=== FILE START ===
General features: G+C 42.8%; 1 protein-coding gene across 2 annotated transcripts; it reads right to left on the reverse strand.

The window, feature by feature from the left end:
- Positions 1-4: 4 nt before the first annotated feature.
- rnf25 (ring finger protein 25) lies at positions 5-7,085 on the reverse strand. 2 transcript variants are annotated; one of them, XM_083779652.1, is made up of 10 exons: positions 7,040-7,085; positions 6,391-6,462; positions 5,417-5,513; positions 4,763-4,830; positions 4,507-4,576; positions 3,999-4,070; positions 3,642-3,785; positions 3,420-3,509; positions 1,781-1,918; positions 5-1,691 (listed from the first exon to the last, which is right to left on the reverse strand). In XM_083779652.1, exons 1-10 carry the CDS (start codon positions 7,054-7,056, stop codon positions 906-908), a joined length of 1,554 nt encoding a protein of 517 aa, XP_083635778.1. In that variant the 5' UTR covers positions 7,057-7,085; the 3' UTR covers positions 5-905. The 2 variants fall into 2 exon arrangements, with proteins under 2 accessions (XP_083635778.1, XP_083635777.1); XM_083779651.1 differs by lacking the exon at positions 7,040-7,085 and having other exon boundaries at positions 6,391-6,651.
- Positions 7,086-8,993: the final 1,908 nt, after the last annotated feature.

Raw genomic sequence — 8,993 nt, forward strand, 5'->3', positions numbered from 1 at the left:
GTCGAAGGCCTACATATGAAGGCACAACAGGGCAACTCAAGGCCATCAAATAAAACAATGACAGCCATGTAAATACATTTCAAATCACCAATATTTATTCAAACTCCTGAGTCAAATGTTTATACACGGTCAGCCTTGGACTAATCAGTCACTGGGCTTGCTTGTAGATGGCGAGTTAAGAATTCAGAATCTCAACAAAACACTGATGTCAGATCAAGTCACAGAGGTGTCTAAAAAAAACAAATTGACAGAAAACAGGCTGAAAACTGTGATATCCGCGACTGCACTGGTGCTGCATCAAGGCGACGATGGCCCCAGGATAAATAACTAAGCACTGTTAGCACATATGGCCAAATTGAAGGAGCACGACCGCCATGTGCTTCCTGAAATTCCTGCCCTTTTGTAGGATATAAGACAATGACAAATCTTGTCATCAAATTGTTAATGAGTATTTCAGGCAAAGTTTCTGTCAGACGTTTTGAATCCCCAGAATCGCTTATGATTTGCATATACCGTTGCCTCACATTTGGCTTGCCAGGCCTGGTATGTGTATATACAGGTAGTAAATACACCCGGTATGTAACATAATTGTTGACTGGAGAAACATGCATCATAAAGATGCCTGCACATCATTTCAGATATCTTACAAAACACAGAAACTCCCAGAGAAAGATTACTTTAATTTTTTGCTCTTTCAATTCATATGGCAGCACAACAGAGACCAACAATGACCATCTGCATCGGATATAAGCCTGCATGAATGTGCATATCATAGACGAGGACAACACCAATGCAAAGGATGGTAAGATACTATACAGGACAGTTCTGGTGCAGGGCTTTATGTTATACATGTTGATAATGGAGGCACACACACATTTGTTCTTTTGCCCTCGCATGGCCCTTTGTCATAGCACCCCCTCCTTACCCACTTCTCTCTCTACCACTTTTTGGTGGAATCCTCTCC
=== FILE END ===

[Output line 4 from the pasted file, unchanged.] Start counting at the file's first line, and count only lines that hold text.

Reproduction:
- rnf25 (ring finger protein 25) lies at positions 5-7,085 on the reverse strand. 2 transcript variants are annotated; one of them, XM_083779652.1, is made up of 10 exons: positions 7,040-7,085; positions 6,391-6,462; positions 5,417-5,513; positions 4,763-4,830; positions 4,507-4,576; positions 3,999-4,070; positions 3,642-3,785; positions 3,420-3,509; positions 1,781-1,918; positions 5-1,691 (listed from the first exon to the last, which is right to left on the reverse strand). In XM_083779652.1, exons 1-10 carry the CDS (start codon positions 7,054-7,056, stop codon positions 906-908), a joined length of 1,554 nt encoding a protein of 517 aa, XP_083635778.1. In that variant the 5' UTR covers positions 7,057-7,085; the 3' UTR covers positions 5-905. The 2 variants fall into 2 exon arrangements, with proteins under 2 accessions (XP_083635778.1, XP_083635777.1); XM_083779651.1 differs by lacking the exon at positions 7,040-7,085 and having other exon boundaries at positions 6,391-6,651.